__Dimension__

The Cubine pattern takes advantage of angles in order to create a two-dimensional pattern that looks three-dimensional. In order to make the pattern look truly 3-D, you have to use some math! The math in this one is a little simpler, but it's interesting because many simple mathematical principles of geometry are used to create the perception of extra dimension.

Parallel Lines

To start to make the pattern, you must first draw a grid of parallel lines. More parallel lines cut horizontally through the points of intersection of the first sets of parallel lines. So far, we have three sets of parallel lines--each set going a different direction.

Similar Shapes

Now look at the photograph of the steps for drawing the pattern. The photo shows diamonds, and if you tilt your head, you can see squares--or maybe cubes! Each smaller shaded rhombus is drawn by creating short lines parallel to the non-horizontal sets of parallel lines. Because the small, shaded rhombuses have the same angles as the larger rhombuses, the small and large rhombuses are called "similar rhombuses." They have the same proportions. Usually, we learn about similar triangles, which is a similar concept. Below is a diagram of similar triangles:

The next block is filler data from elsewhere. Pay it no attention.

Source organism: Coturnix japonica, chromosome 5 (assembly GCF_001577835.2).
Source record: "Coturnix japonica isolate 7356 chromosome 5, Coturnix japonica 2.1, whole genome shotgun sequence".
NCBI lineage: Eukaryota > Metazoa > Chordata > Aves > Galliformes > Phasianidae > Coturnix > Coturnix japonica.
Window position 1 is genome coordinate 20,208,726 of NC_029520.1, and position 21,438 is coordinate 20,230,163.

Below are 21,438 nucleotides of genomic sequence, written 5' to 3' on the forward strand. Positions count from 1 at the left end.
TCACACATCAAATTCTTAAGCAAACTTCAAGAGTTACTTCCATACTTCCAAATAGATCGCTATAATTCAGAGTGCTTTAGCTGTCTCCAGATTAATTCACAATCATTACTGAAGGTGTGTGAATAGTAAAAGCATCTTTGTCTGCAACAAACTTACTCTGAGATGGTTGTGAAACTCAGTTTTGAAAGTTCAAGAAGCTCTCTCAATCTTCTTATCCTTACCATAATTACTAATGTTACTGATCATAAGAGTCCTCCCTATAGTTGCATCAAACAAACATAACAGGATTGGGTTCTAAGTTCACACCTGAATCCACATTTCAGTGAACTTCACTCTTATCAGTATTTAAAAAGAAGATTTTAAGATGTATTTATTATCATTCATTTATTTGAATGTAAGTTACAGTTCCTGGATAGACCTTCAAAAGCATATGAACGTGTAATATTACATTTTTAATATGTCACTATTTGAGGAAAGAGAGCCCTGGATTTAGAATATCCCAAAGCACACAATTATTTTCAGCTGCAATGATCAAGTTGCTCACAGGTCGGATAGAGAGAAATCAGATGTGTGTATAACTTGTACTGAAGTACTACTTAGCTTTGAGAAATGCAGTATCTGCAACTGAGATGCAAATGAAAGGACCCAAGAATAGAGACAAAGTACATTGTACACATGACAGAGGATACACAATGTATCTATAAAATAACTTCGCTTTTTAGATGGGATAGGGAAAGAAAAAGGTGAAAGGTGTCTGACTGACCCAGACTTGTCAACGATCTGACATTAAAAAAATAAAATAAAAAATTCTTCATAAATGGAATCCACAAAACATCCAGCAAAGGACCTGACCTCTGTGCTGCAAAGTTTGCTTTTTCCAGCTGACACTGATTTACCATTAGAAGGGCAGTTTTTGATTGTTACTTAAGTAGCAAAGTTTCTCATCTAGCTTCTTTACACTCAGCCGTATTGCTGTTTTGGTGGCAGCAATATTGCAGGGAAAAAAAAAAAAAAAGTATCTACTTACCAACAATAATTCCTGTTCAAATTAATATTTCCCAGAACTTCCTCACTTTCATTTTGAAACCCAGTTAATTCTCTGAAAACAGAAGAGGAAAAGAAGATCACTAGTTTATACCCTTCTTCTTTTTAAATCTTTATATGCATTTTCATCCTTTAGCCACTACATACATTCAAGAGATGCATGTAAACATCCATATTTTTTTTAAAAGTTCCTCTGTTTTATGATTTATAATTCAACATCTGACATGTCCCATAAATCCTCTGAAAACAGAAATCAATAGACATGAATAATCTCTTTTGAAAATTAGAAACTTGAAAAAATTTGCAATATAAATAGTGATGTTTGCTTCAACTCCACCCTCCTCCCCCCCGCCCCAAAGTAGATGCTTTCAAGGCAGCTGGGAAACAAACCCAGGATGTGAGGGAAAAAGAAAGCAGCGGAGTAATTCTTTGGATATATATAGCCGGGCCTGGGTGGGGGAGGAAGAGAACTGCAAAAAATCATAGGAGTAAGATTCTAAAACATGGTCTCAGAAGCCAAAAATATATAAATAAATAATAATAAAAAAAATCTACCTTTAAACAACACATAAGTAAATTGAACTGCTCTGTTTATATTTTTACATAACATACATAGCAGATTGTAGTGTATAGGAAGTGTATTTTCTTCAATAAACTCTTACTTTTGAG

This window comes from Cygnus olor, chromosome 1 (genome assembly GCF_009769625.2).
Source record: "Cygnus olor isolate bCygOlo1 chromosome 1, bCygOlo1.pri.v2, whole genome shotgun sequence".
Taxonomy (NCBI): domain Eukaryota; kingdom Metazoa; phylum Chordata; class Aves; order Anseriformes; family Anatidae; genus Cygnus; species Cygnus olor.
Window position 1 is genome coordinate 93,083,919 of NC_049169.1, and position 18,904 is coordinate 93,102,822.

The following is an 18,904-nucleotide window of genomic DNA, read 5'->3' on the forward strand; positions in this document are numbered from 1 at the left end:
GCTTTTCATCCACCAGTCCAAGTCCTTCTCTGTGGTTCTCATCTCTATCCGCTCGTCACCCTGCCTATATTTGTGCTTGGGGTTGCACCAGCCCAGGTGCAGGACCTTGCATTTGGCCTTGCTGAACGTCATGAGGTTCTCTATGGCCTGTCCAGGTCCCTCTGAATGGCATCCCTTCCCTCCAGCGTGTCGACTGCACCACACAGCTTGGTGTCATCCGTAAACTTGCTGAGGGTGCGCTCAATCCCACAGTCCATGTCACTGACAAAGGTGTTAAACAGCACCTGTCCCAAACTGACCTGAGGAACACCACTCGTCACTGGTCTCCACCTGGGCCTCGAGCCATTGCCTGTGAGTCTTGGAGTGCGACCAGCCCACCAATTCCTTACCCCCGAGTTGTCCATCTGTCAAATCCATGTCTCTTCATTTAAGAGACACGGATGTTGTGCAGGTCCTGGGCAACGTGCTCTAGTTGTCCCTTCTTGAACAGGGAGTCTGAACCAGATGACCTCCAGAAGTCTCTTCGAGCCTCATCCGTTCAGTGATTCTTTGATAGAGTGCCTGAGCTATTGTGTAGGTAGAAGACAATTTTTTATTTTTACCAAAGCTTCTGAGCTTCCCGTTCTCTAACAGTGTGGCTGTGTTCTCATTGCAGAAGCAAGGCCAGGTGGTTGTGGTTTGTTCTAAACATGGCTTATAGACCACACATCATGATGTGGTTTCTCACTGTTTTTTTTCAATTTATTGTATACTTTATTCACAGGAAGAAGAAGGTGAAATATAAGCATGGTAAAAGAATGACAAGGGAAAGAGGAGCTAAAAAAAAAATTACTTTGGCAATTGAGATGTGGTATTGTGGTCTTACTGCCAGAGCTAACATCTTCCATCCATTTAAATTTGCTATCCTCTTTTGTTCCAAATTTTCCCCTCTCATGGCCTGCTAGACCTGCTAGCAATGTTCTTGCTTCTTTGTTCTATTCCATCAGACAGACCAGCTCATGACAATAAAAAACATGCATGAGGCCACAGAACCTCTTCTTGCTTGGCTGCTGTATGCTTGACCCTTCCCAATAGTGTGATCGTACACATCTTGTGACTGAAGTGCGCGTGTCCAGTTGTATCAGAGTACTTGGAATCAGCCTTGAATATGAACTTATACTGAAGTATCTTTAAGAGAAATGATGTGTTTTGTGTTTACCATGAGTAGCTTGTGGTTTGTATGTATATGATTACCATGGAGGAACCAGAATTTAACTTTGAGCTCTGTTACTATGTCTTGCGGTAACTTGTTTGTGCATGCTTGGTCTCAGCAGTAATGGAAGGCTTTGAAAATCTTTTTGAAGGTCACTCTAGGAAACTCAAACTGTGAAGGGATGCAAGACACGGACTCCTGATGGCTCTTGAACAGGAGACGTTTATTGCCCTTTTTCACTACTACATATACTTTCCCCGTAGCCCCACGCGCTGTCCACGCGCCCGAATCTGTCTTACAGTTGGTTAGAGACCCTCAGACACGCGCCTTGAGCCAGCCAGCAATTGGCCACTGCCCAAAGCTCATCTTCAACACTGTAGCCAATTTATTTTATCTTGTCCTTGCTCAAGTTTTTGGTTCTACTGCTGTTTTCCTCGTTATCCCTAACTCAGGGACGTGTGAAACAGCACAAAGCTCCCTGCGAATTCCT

Lines of Symmetry

Interestingly, the horizontal parallel lines act as lines of symmetry in the pattern. The other parallel lines do not because of where the shaded rhombuses are positioned. The lines of symmetry draw the eye into the shaded rhombuses, and the shaded rhombuses appear to be farther away. The Cubine pattern shows a way that geometry can create illusions--and you use geometry sometimes without thinking when you are doodling!